U.S. economic growth rate for second quarter revised sharply higher

U.S. economic growth accelerated in the second quarter. Above, a worker checks a vehicle at a Chrysler factory in Detroit.
(Paul Sancya / Associated Press)

WASHINGTON -- The American economy grew at a considerably faster pace in the second quarter than previously thought, as revisions showed stronger U.S. trade activity and business investments in nonresidential structures.

The Commerce Department said Thursday that the nation’s gross domestic product, or total economic output, expanded at an annual rate of 2.5% in the April-to-June period. That was up from GDP growth of 1.1% in the first quarter of the year and 0.1% in last year’s fourth quarter.

Initially, the government estimated the increase in second-quarter GDP at 1.7%. Much of the unusually large upward revision came from an adjustment in exports and imports. The report didn’t change the overall picture of an economy that is still growing at a modest rate but is picking up a bit as the drag from fiscal spending cuts fades.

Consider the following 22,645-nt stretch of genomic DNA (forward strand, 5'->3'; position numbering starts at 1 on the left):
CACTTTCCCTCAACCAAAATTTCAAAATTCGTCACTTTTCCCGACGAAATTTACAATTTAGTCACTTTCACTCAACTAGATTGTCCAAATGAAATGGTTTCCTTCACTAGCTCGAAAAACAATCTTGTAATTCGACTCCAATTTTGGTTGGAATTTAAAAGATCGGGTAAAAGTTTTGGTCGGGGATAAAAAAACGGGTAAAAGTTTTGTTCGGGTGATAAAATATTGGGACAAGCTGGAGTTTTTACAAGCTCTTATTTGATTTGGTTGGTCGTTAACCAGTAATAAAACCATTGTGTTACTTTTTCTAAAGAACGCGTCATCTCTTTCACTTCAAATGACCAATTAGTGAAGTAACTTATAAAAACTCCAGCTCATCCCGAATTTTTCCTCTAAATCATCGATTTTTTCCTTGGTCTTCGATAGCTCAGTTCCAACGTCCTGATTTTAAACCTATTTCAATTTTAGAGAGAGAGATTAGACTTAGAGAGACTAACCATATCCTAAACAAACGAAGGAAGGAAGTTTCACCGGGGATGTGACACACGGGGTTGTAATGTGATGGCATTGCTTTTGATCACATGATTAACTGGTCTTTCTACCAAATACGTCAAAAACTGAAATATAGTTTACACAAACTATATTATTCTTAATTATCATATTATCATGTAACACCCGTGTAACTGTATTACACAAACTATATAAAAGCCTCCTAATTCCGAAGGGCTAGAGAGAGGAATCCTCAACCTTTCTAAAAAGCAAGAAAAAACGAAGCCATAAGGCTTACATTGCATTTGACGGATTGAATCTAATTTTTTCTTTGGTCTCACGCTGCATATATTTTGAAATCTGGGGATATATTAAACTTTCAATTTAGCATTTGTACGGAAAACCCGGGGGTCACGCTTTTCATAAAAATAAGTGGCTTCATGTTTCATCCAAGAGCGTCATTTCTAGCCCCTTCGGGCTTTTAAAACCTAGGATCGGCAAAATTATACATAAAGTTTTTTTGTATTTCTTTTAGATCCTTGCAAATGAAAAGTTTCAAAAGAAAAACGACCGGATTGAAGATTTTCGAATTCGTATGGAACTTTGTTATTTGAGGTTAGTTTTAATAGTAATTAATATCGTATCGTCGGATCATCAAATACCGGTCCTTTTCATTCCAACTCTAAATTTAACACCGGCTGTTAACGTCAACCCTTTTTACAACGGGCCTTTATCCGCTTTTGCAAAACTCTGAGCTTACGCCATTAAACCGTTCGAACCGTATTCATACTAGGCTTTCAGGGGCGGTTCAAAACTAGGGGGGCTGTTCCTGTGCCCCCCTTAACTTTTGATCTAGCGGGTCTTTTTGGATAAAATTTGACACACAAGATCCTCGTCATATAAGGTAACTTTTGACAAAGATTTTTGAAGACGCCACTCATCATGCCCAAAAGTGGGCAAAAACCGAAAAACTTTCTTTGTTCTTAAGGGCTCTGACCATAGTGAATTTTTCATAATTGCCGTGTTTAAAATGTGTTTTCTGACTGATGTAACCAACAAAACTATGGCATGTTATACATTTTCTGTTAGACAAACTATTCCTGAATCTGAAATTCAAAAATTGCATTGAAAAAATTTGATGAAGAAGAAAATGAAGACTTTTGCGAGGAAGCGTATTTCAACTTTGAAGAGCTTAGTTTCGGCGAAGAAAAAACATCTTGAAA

Nonetheless, some analysts said the bigger-than-expected acceleration in GDP growth, along with low jobless claims, should give the Federal Reserve a little more confidence that the economy could absorb a reduction of the Fed’s monetary stimulus. Many economists and investors expect the central bank to make a small first cut in its $85 billion-a-month bond-buying program at its next policy meeting Sept. 17-18.

The Commerce Department report Thursday showed corporate profits bounced back in the second quarter, increasing by 3.9%, after falling by 1.3% in the first quarter.

Personal consumption, which accounts for about 70% of American economic activity, remains modest. It grew 1.8% at an annual rate in the second quarter, down from 2.5% in the first.

Many economists are expecting economic growth to strengthen in the second half of this year, figuring the effects of the government sequestration cuts will diminish and consumers will step up their spending, supported by gains in the housing market.

Even so, the rate of GDP growth suggests businesses won’t be ramping up hiring much very soon. Job growth this year has outpaced the overall economic performance, in part because of weak productivity gains, but net payroll gains remain moderate and have slowed a little in recent months.


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